Volume 20 (2009) Issue 1


Peter Stratton (PS): This issue of Human Systems focuses on practicalities of working in particularly difficult areas. We start with consideration of approaches that are worked out in the organisational context but which have wide application. The articles that follow present their authors’ work in residential care for people with learning disabilities, in bereavement. in rehabilitation after brain damage, with psychosis, and conclude with work of UNICEF to foster environmental care in secondary school children.

Other themes that the different articles share are research, an international perspective, systemic thinking and practice, application of systems to organisations, education, the therapeutic teams. Also the changing world of communication created by different aspects of the internet in expanding the relational world of people whose lives have been limited by brain injury, or in contributing to the disruption of family narratives of bereavement by wider societal forces.

Kyriaki Polychroni (KP): As it happens, Systems in this evolving world of electronic dialogue is one of the major themes of the next EFTA Training Institutes’ Chamber Meeting of Trainers to be held in Krakow, 2nd to 4th October 2009:  “Issues of Family Therapy Training in an Unpredictable World”.

PS: The opening article by Vernon E. Cronen, Peter Lang & Susan Lang sets the scene with strong theory and practicalities for handling difficult situations. The article offers two valuable updates: one of applicable “Coordinated Management of Meaning” (CMM) theory that has been created by Vernon Cronen and Barnett Pearce (See Human Systems 2004, Volume 125 Issues 1-3 for a comprehensive account of the theory and current uses). The other update is of Circular Questions as developed in KCC Foundation. The article is written in relation to management and consultation but has general application for “how to develop repertoires of connecting as a therapist through questioning”. The unpacking and integrating of circularity with CMM has direct application in all of the papers that follow in this issue.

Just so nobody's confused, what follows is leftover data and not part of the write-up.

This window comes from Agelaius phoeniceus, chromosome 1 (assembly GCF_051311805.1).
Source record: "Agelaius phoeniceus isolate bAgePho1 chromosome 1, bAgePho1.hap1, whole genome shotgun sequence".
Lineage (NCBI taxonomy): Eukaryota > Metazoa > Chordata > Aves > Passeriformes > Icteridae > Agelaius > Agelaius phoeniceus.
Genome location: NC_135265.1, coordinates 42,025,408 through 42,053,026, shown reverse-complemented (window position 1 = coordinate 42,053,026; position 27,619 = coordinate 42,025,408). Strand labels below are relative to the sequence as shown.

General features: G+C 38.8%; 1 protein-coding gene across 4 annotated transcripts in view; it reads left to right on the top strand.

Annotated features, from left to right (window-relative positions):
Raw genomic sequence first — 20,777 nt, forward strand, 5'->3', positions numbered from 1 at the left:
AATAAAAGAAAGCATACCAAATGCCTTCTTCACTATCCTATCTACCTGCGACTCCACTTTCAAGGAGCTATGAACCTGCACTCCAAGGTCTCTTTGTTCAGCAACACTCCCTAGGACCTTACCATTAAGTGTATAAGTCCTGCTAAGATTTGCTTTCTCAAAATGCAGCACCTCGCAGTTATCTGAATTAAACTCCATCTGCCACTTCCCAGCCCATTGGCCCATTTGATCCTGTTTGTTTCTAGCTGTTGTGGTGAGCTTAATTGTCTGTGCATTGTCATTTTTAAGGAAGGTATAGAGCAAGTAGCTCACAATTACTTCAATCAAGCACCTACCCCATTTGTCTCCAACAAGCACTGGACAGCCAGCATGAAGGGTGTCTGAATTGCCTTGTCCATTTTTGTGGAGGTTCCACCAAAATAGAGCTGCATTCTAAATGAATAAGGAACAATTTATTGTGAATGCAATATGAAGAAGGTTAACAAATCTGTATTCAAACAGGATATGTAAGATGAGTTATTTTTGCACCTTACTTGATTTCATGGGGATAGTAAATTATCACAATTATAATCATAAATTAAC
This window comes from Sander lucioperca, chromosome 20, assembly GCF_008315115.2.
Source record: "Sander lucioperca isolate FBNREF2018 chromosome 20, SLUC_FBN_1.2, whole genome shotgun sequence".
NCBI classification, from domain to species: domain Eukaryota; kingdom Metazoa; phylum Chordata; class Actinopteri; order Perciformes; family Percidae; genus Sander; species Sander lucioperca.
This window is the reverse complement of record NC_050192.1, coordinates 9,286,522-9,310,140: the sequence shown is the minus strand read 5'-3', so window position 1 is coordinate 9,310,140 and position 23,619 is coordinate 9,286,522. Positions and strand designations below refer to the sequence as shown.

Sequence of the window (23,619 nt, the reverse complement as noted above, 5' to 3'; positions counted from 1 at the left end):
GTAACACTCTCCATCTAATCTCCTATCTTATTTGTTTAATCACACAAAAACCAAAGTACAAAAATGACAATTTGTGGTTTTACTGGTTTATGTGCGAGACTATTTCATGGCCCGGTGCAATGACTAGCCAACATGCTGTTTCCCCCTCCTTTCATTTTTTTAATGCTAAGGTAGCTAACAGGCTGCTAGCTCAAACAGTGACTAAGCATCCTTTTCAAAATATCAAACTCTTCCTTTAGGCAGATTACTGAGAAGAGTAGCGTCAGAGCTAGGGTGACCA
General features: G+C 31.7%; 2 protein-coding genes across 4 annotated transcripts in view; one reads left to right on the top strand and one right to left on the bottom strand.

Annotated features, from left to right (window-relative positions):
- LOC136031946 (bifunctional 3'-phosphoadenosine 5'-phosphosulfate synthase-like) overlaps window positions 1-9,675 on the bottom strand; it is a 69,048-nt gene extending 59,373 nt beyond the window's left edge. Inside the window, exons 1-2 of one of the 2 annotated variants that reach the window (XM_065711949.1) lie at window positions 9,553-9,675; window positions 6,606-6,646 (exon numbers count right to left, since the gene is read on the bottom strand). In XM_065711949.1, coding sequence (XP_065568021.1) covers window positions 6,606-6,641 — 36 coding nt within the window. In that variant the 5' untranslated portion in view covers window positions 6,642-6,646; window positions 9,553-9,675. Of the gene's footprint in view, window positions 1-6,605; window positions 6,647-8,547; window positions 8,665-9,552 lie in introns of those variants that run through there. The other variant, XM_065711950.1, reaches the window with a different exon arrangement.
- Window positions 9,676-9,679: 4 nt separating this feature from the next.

Mark Haydon-Laurelut, Diane Bissmire & Helen Hall pick up the themes of using questions and hypotheses in consultation to staff and management of residential accommodation. They provide a general introduction to systemic thinking including appreciative inquiry and then apply the ways of working to the context of a Community Learning Disability Service. Readers might best take the article as a worked example of explaining systemic approach to other professionals and managers. It could also be a useful template for others who need to convince colleagues of the value of a systemic approach, while giving them the experience of how positive it can be.

Julio Correa & Neil Hobbs tackle the immense problem of how societal systems attempt to supplant personal and family definitions of grief and bereavement and control their expression. In a concise article they offer the beginnings of a way of supporting family narrative to combat a whole array of forces that may deprive people of the meaning of their grief. The scope of the article covers dominant religions and societies, technical hegemony all of which have particular resonance in Argentina. Their objectives are around attempting to replace guilt and punishment in the cultural myths with understanding by opening emotional comprehension about loss events. Their hypothesis is that a continuous exercise of the family group narrative model of storytelling would feed healthy family groups’ functioning as well as individuals, groups and communities in their striving for their right of free speech and for the self-support of their own versions of constructed reality within the social systems. The article offers ways of working with families to regain their authentic relational construction of their grief in the face of contradictory societal and technological pressures.

Note: towards the end of the article is a reference to ‘the phronetic agent’. We had to look it up (Vernon Cronen would not have needed to) and it looks like a useful label for what systemic practitioners attempt. Pleasingly, the website Answer.com gave the following Greek connection: “Phronesis is the capability to consider the mode of action in order to deliver change, especially to enhance the quality of life. Aristotle says that phronesis is not simply a skill, however, as it involves not only the ability to decide how to achieve a certain end, but also the ability to reflect upon and determine that end”.

Ceri Bowen, Terri Hall, Gavin Newby, Bernie Walsh, Stephen Weatherhead & Giles Yeates offer the perspectives of a team who work in the necessary reality orientation of helping people who have suffered brain injury, and their families. This paper provides a route into the skills and insights that have been built up by people working from within a variety of professional expertise and context. Its particular value is in describing the consequences and resources in terms of the person’s relationships rather than as individual deficits in brain operation. This makes it readily usable by family therapists who may in their generic practice from time to time encounter adults and children with acquired brain injury. It also provides the basis for informed discussion with colleagues in other professions.